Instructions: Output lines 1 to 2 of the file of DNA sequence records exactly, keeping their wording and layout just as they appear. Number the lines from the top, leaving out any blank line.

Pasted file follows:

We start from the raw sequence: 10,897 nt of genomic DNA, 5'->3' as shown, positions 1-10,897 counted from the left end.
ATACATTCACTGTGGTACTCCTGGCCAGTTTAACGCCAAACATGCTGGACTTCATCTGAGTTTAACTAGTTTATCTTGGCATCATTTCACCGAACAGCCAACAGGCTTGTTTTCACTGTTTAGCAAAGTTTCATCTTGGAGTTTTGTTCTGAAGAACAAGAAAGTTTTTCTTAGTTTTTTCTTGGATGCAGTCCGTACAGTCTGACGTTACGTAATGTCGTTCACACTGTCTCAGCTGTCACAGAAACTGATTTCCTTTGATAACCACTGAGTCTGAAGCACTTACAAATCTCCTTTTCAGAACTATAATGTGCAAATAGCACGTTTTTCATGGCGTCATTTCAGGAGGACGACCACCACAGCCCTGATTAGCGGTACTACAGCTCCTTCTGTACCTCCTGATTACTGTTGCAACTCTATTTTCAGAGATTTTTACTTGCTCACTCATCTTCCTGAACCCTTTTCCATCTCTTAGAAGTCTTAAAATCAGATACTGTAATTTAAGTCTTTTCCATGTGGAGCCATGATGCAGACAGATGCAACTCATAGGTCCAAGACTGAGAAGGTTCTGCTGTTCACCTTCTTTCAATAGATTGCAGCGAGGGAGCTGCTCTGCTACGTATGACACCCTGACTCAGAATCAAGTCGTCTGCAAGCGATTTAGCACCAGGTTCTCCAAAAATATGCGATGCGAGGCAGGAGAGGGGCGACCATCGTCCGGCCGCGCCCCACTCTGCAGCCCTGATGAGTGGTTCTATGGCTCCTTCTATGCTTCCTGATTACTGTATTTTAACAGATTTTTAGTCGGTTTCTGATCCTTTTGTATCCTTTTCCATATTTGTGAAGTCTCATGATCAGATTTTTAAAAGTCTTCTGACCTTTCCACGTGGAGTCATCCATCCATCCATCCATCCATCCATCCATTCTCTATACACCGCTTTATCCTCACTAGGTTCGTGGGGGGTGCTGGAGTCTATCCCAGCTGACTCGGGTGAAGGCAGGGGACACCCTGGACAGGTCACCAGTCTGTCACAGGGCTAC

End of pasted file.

We start from the raw sequence: 10,897 nt of genomic DNA, 5'->3' as shown, positions 1-10,897 counted from the left end.
ATACATTCACTGTGGTACTCCTGGCCAGTTTAACGCCAAACATGCTGGACTTCATCTGAGTTTAACTAGTTTATCTTGGCATCATTTCACCGAACAGCCAACAGGCTTGTTTTCACTGTTTAGCAAAGTTTCATCTTGGAGTTTTGTTCTGAAGAACAAGAAAGTTTTTCTTAGTTTTTTCTTGGATGCAGTCCGTACAGTCTGACGTTACGTAATGTCGTTCACACTGTCTCAGCTGTCACAGAAACTGATTTCCTTTGATAACCACTGAGTCTGAAGCACTTACAAATCTCCTTTTCAGAACTATAATGTGCAAATAGCACGTTTTTCATGGCGTCATTTCAGGAGGACGACCACCACAGCCCTGATTAGCGGTACTACAGCTCCTTCTGTACCTCCTGATTACTGTTGCAACTCTATTTTCAGAGATTTTTACTTGCTCACTCATCTTCCTGAACCCTTTTCCATCTCTTAGAAGTCTTAAAATCAGATACTGTAATTTAAGTCTTTTCCATGTGGAGCCATGATGCAGACAGATGCAACTCATAGGTCCAAGACTGAGAAGGTTCTGCTGTTCACCTTCTTTCAATAGATTGCAGCGAGGGAGCTGCTCTGCTACGTATGACACCCTGACTCAGAATCAAGTCGTCTGCAAGCGATTTAGCACCAGGTTCTCCAAAAATATGCGATGCGAGGCAGGAGAGGGGCGACCATCGTCCGGCCGCGCCCCACTCTGCAGCCCTGATGAGTGGTTCTATGGCTCCTTCTATGCTTCCTGATTACTGTATTTTAACAGATTTTTAGTCGGTTTCTGATCCTTTTGTATCCTTTTCCATATTTGTGAAGTCTCATGATCAGATTTTTAAAAGTCTTCTGACCTTTCCACGTGGAGTCATCCATCCATCCATCCATCCATCCATCCATTCTCTATACACCGCTTTATCCTCACTAGGTTCGTGGGGGGTGCTGGAGTCTATCCCAGCTGACTCGGGTGAAGGCAGGGGACACCCTGGACAGGTCACCAGTCTGTCACAGGGCTAC